dpc1.jpgBack in January 2004 Brian Lavoie of the OCLC produced a Technology Watch Report for the Digital Preservation Coalition which gives an introduction and commentary on the OAIS model. It’s a useful paper to read as it is always interesting to discover what someone else thinks of OAIS and what are its main aspects and implications. The report is available on the DPC website here.

The points made by Brian which I found most illuminating are:

Intellectual Property Rights. It is not enough to acquire the objects themselves. If the OAIS has to migrate the object to a new format, it must have the explicit right to do so.

Designated Community. The DC lies at the core of the whole digital preservation exercise. “It is the scope of the Designated Community that determines both the contents of the OAIS and the forms in which the contents are preserved, such that they remain available to, and independently understandable by, the Designated Community.” In other words, the DC is not determined by the archive’s holdings, but vice versa.

Brian also points out the difference between Consumers and the DC, a distinction which had passed me by. The contents of an OAIS might be freely available to anyone, but the DC is only that group of individuals possessing sufficent specialised knowledge to use the archived objects without expert assistance. For instance, the DC for a financial organisation might be financial professionals. The Representation Information needs to be geared towards them, even if the same info can be viewed by the general public. If you actually define the DC as the general public then your RI needs to become much larger and more comprehensive.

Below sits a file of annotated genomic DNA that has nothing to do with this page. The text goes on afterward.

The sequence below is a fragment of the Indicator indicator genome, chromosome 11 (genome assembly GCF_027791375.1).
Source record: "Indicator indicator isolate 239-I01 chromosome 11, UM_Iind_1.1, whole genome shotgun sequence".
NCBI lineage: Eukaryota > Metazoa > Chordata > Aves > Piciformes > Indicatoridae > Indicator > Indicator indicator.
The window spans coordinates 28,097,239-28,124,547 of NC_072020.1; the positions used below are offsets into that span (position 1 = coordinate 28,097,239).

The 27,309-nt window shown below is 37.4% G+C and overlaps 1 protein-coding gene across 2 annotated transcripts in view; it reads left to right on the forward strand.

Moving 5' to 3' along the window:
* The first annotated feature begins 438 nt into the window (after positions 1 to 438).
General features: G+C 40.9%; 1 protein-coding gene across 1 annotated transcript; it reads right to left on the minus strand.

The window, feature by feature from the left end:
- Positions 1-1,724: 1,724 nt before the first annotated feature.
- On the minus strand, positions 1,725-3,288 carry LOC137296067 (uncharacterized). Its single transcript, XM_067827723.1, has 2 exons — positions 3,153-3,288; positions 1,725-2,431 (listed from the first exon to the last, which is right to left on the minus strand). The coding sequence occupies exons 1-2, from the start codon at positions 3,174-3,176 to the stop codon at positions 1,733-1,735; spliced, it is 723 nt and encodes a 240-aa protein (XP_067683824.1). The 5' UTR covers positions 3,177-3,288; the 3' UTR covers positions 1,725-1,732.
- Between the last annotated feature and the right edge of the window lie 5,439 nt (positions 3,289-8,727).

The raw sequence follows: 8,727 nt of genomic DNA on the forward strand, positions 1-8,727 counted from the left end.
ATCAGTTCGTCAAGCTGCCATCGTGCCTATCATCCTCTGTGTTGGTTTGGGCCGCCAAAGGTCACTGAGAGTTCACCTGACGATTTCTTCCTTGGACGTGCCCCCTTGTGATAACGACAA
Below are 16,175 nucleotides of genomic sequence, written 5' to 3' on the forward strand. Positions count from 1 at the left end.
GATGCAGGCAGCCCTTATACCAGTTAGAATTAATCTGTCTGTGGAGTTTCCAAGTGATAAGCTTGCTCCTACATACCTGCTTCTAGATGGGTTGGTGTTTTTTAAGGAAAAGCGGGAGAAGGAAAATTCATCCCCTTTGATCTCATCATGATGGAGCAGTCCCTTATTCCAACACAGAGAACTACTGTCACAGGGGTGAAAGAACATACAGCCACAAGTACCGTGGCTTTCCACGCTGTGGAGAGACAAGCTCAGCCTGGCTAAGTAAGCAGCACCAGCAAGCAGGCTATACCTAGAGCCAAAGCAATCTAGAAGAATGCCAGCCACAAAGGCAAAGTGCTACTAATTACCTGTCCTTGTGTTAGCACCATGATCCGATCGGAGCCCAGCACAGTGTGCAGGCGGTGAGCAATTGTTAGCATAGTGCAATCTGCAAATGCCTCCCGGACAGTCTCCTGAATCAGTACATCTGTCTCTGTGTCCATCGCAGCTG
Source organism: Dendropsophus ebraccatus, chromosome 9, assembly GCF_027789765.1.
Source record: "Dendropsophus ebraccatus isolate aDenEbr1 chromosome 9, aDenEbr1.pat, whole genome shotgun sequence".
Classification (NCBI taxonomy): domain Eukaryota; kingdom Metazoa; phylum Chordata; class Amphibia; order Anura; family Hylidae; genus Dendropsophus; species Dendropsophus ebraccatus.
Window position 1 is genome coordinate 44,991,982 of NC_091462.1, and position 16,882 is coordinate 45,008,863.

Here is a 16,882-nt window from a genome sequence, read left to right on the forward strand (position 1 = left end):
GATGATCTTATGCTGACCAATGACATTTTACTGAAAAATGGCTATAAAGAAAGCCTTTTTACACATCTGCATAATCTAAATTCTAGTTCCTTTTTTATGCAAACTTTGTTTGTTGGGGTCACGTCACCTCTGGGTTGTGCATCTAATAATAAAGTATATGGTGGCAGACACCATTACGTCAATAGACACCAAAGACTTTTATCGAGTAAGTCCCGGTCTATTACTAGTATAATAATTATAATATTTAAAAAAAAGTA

Archival storage. Neither Producers nor Consumers directly access the AIPs, or have any form of direct contact with the Archival Storage entity.

The meaning of “OAIS-compliant.” Brian says this is actually a very vague term, and might only mean that a digital repository’s architecture and data model can be mapped across to OAIS in some way. Organisations sometimes claim OAIS compliance without clarifying what they actually mean.